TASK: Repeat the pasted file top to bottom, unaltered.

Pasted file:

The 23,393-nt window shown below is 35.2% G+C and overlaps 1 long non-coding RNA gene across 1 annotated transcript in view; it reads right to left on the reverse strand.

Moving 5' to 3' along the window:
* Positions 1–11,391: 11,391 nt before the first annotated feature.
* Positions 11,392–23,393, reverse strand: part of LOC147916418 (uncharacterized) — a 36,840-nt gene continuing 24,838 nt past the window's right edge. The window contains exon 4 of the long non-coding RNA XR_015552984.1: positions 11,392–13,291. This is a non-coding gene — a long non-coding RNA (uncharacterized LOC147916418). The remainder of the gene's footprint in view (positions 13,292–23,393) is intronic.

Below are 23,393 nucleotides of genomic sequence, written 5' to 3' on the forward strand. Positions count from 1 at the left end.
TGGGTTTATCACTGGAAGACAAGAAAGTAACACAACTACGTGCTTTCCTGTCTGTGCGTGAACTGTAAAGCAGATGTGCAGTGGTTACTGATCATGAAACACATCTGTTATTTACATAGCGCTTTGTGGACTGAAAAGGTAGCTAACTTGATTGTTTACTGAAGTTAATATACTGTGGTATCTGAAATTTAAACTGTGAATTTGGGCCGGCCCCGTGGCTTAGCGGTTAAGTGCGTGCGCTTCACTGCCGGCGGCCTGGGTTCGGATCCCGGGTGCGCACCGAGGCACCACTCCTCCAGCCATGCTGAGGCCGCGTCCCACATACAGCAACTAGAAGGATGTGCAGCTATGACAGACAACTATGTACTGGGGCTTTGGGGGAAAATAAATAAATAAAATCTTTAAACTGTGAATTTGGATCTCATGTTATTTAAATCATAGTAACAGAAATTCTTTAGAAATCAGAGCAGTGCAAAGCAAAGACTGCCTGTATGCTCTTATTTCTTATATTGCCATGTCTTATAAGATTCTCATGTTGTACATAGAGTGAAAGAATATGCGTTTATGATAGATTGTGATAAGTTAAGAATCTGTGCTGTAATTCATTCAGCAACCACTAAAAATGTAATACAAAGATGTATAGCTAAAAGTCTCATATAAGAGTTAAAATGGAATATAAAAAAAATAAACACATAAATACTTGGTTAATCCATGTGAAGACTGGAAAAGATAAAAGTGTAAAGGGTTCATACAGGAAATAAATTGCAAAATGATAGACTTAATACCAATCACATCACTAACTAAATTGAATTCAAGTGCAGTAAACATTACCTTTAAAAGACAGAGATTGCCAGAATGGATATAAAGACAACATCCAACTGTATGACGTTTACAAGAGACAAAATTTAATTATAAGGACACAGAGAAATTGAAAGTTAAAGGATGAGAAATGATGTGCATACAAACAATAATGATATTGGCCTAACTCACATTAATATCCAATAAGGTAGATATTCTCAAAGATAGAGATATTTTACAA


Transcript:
The 23,393-nt window shown below is 35.2% G+C and overlaps 1 long non-coding RNA gene across 1 annotated transcript in view; it reads right to left on the reverse strand.

Moving 5' to 3' along the window:
* Positions 1–11,391: 11,391 nt before the first annotated feature.
* Positions 11,392–23,393, reverse strand: part of LOC147916418 (uncharacterized) — a 36,840-nt gene continuing 24,838 nt past the window's right edge. The window contains exon 4 of the long non-coding RNA XR_015552984.1: positions 11,392–13,291. This is a non-coding gene — a long non-coding RNA (uncharacterized LOC147916418). The remainder of the gene's footprint in view (positions 13,292–23,393) is intronic.

Below are 23,393 nucleotides of genomic sequence, written 5' to 3' on the forward strand. Positions count from 1 at the left end.
TGGGTTTATCACTGGAAGACAAGAAAGTAACACAACTACGTGCTTTCCTGTCTGTGCGTGAACTGTAAAGCAGATGTGCAGTGGTTACTGATCATGAAACACATCTGTTATTTACATAGCGCTTTGTGGACTGAAAAGGTAGCTAACTTGATTGTTTACTGAAGTTAATATACTGTGGTATCTGAAATTTAAACTGTGAATTTGGGCCGGCCCCGTGGCTTAGCGGTTAAGTGCGTGCGCTTCACTGCCGGCGGCCTGGGTTCGGATCCCGGGTGCGCACCGAGGCACCACTCCTCCAGCCATGCTGAGGCCGCGTCCCACATACAGCAACTAGAAGGATGTGCAGCTATGACAGACAACTATGTACTGGGGCTTTGGGGGAAAATAAATAAATAAAATCTTTAAACTGTGAATTTGGATCTCATGTTATTTAAATCATAGTAACAGAAATTCTTTAGAAATCAGAGCAGTGCAAAGCAAAGACTGCCTGTATGCTCTTATTTCTTATATTGCCATGTCTTATAAGATTCTCATGTTGTACATAGAGTGAAAGAATATGCGTTTATGATAGATTGTGATAAGTTAAGAATCTGTGCTGTAATTCATTCAGCAACCACTAAAAATGTAATACAAAGATGTATAGCTAAAAGTCTCATATAAGAGTTAAAATGGAATATAAAAAAAATAAACACATAAATACTTGGTTAATCCATGTGAAGACTGGAAAAGATAAAAGTGTAAAGGGTTCATACAGGAAATAAATTGCAAAATGATAGACTTAATACCAATCACATCACTAACTAAATTGAATTCAAGTGCAGTAAACATTACCTTTAAAAGACAGAGATTGCCAGAATGGATATAAAGACAACATCCAACTGTATGACGTTTACAAGAGACAAAATTTAATTATAAGGACACAGAGAAATTGAAAGTTAAAGGATGAGAAATGATGTGCATACAAACAATAATGATATTGGCCTAACTCACATTAATATCCAATAAGGTAGATATTCTCAAAGATAGAGATATTTTACAA